A BoNT/D recognition sequence can correspond to a segment of a protein that is sensitive to cleavage by botulinum toxin serotype D, or can be substantially similar to a segment of a BoNT/D-sensitive protein. As shown in Table 4, a variety of naturally occurring proteins sensitive to cleavage by BoNT/D are known in the art and include, for example, human, rat and mouse VAMP-1, VAMP-2 and VAMP-3/cellubrevin; bovine VAMP-2; chicken VAMP-1, VAMP-2 and VAMP-3; Xenopus VAMP-2 or VAMP-3; Danio VAMP-1 or VAMP-2; Torpedo VAMP-1; Strongylocentrotus VAMP; Drosophila sybA, synB, synC, synD, synE; Hirudo VAMP; Loligo VAMP; Lymnaea VAMP; Aplysia VAMP; and Caenorhabditis SNB1. Thus, a BoNT/D recognition sequence can correspond, for example, to a segment of human VAMP-1, VAMP-2 or VAMP-3; bovine VAMP-2; rat VAMP-1, VAMP-2 or VAMP-3; mouse VAMP-1, VAMP-2 or VAMP-3; chicken VAMP-1, VAMP-2 or VAMP-3; Xenopus VAMP-2 or VAMP-3; Danio VAMP-1 or VAMP-2; Torpedo VAMP-1; Strongylocentrotus VAMP; Drosophila sybA, synB, synC, synD, synE; Hirudo VAMP; Loligo VAMP; Lymnaea VAMP; Aplysia VAMP; Caenorhabditis SNB1, isoforms thereof, or another naturally occurring protein sensitive to cleavage by BoNT/D. Furthermore, as shown in Table 4 above, comparison of native VAMP amino acid sequences cleaved by BoNT/D reveals significant sequence variability, indicating that a variety of amino acid substitutions and modifications relative to a naturally occurring BoNT/D-sensitive VAMP sequence can be tolerated in a BoNT/D substrate useful in the invention. It is understood that a similar BoNT/D recognition sequence can be prepared, if desired, from a corresponding (homologous) segment of another BoNT/D-sensitive VAMP-1 or VAMP-2 isoform, paralog or ortholog, such as, the BoNT/B recognition sequence contain in the VAMP-1 and VAMP-2 proteins identified in the organisms listed above and in Table 4.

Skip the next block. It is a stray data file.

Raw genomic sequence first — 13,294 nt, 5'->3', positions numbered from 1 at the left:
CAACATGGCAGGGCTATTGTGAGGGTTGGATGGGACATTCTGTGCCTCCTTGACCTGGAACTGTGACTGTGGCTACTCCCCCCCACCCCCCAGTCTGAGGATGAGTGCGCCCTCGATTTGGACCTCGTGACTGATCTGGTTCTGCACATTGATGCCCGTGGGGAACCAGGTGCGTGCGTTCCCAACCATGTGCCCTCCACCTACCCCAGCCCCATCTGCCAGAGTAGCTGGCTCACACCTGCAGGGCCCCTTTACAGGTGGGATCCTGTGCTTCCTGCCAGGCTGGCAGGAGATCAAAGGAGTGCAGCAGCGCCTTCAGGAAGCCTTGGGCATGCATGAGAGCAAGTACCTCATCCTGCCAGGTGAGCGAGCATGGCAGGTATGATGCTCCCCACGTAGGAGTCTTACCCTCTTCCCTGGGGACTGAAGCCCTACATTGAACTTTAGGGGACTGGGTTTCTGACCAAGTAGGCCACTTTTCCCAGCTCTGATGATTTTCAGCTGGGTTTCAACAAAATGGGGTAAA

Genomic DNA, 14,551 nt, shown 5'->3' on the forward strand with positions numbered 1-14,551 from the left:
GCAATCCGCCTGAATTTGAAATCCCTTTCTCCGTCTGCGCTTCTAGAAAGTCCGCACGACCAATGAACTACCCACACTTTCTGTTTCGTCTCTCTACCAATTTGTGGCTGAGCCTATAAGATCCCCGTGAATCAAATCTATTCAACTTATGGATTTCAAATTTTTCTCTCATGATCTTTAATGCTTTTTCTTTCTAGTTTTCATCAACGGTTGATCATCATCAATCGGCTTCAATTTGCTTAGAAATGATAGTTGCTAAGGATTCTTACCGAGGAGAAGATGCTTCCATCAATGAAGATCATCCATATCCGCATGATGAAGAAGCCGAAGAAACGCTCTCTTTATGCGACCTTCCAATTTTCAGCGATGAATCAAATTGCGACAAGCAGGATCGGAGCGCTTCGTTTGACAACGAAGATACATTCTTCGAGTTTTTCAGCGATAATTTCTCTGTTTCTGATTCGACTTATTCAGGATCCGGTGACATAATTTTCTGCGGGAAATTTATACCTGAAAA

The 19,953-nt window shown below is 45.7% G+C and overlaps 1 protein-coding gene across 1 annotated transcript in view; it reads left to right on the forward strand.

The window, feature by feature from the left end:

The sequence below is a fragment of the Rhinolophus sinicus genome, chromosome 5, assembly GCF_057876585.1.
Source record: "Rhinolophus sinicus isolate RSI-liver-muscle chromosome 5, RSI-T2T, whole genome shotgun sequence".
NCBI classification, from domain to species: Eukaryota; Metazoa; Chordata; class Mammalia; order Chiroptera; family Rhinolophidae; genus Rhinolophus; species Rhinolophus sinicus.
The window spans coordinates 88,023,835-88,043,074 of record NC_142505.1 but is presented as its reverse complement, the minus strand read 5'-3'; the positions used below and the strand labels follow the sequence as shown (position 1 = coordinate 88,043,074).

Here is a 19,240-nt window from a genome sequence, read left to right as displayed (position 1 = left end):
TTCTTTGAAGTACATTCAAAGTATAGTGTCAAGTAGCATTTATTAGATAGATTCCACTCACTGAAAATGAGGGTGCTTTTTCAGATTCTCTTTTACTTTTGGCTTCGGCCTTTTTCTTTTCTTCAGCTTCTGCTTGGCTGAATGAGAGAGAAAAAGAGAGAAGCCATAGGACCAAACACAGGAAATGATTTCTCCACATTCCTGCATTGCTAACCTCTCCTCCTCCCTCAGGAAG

Thus, in an embodiment, a cell comprises, in part, a BoNT/D substrate comprising a donor fluorophore, an acceptor and a BoNT/D recognition sequence including a cleavage site. The term “botulinum toxin serotype D recognition sequence” is synonymous with “BoNT/D recognition sequence” and means a scissile bond together with adjacent or non-adjacent recognition elements, or both, sufficient for detectable proteolysis at the scissile bond by a BoNT/D under appropriate conditions. A scissile bond cleaved by BoNT/D can be, for example, Lys-Leu. It is envisioned that a BoNT/D recognition sequence can be of any length, with the proviso that the BoNT/D recognition sequence can be cleaved by a BoNT/D.